Photo courtesy of Jeff Lehman

Before taking Celly to San Bernardino Cave and Technical Rescue Team, educator Jeff Lehman discovered Celly through an education blog and incorporated our service into his classroom at Grossmont College. He has some really great things to say about education and technology and we're happy to have him on our blog!

Contact Jeff on Twitter @jefflehman

Tell us about yourself!

I began my teaching career teaching high school science in 1990, and made the move to the community college in 1993. Since 1996, I have been teaching Chemistry at Grossmont College in El Cajon, CA and haven’t looked back. Early in my education I knew that I wanted to teach, and, so far, it has been a great career. You are surrounded by smart, creative colleagues, and while the material doesn’t change too often, I get a whole new batch of students every semester. I don’t know if there was any one thing that inspired my career choice. My father taught elementary school for more than 30 years, so I grew up in that environment, and, like most people, there were a number of teachers who probably shaped my decisions as well, but in all honesty, I don’t ever remember considering anything else.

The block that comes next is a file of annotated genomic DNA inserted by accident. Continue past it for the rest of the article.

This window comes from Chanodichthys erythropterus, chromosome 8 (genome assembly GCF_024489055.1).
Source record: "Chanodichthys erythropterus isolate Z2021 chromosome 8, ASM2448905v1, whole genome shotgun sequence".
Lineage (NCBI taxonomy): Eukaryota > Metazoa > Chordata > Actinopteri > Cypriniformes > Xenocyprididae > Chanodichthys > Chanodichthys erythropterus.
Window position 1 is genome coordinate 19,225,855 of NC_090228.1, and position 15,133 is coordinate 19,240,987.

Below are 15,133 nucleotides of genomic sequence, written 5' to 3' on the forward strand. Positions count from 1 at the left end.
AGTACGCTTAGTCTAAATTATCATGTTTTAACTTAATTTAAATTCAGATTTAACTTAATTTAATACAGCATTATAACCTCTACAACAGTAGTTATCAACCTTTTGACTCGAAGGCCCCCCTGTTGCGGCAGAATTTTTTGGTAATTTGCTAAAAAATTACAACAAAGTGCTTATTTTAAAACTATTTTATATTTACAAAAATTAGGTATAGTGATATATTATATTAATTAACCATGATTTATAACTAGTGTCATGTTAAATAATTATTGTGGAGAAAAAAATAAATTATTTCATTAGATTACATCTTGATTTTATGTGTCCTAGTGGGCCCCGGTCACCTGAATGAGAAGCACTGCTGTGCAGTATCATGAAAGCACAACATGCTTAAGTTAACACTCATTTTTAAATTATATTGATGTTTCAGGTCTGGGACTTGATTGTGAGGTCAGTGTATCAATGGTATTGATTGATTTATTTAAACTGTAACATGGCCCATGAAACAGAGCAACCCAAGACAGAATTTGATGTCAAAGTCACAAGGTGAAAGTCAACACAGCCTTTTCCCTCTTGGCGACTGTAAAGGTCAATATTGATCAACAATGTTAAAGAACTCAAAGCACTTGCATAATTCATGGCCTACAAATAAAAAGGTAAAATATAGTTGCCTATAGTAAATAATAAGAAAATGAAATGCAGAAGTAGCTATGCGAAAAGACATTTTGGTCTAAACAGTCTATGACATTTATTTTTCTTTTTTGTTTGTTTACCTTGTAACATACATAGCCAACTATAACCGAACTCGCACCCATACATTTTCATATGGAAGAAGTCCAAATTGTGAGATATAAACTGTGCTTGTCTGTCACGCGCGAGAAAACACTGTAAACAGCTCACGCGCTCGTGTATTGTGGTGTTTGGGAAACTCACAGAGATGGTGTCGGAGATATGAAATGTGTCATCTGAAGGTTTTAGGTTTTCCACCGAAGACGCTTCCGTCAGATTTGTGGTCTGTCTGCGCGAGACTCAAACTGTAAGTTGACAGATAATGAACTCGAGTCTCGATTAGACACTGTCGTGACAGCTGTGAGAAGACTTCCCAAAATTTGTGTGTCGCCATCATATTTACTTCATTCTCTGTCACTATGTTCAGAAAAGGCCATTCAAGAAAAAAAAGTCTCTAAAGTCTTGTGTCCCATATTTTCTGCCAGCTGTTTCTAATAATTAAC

Since first using a class newsgroup in 1993, I have been in the midst of educational technology. Along the way I have found that no amount of technology makes bad or mediocre teaching better. Those in the field need to hone their teaching skills prior to jumping on whatever technological bandwagon happens to be in town. There is a reason that classrooms, for the most part, look the same today as they did 100 years ago. People are the same. Nothing can replace the relationship between instructor and student. It is the core of the learning process. Think about the teachers that had the most influence on your life. What is the common thread? Those teachers were most likely excited about their subject; they were rigorous and held you accountable; and they were genuinely interested in your success. Technology doesn’t do that; people do.